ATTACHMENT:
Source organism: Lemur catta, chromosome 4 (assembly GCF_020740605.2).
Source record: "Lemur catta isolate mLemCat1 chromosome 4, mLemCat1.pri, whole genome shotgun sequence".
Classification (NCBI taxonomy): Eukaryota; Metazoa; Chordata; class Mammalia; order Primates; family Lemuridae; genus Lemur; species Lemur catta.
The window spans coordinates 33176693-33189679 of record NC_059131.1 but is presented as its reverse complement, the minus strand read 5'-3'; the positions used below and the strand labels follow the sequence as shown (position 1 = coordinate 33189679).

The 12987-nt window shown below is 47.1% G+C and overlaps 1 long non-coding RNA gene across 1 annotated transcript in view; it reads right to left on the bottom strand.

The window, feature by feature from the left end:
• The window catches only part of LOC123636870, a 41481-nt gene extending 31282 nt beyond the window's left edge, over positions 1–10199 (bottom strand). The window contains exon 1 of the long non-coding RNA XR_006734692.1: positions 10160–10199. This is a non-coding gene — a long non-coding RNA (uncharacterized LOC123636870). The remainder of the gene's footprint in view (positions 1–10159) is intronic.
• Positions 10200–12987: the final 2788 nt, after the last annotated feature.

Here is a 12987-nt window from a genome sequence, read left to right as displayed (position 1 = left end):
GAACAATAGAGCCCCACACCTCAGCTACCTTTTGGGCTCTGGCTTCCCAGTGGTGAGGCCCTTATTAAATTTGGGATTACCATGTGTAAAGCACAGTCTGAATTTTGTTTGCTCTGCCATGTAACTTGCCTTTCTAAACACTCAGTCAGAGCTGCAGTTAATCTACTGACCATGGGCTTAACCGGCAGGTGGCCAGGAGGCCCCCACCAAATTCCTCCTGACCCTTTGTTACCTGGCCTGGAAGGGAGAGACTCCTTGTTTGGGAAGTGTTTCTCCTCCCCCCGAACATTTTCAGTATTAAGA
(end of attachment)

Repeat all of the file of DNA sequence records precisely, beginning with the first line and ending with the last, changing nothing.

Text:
Source organism: Lemur catta, chromosome 4 (assembly GCF_020740605.2).
Source record: "Lemur catta isolate mLemCat1 chromosome 4, mLemCat1.pri, whole genome shotgun sequence".
Classification (NCBI taxonomy): Eukaryota; Metazoa; Chordata; class Mammalia; order Primates; family Lemuridae; genus Lemur; species Lemur catta.
The window spans coordinates 33176693-33189679 of record NC_059131.1 but is presented as its reverse complement, the minus strand read 5'-3'; the positions used below and the strand labels follow the sequence as shown (position 1 = coordinate 33189679).

The 12987-nt window shown below is 47.1% G+C and overlaps 1 long non-coding RNA gene across 1 annotated transcript in view; it reads right to left on the bottom strand.

The window, feature by feature from the left end:
• The window catches only part of LOC123636870, a 41481-nt gene extending 31282 nt beyond the window's left edge, over positions 1–10199 (bottom strand). The window contains exon 1 of the long non-coding RNA XR_006734692.1: positions 10160–10199. This is a non-coding gene — a long non-coding RNA (uncharacterized LOC123636870). The remainder of the gene's footprint in view (positions 1–10159) is intronic.
• Positions 10200–12987: the final 2788 nt, after the last annotated feature.

Here is a 12987-nt window from a genome sequence, read left to right as displayed (position 1 = left end):
GAACAATAGAGCCCCACACCTCAGCTACCTTTTGGGCTCTGGCTTCCCAGTGGTGAGGCCCTTATTAAATTTGGGATTACCATGTGTAAAGCACAGTCTGAATTTTGTTTGCTCTGCCATGTAACTTGCCTTTCTAAACACTCAGTCAGAGCTGCAGTTAATCTACTGACCATGGGCTTAACCGGCAGGTGGCCAGGAGGCCCCCACCAAATTCCTCCTGACCCTTTGTTACCTGGCCTGGAAGGGAGAGACTCCTTGTTTGGGAAGTGTTTCTCCTCCCCCCGAACATTTTCAGTATTAAGA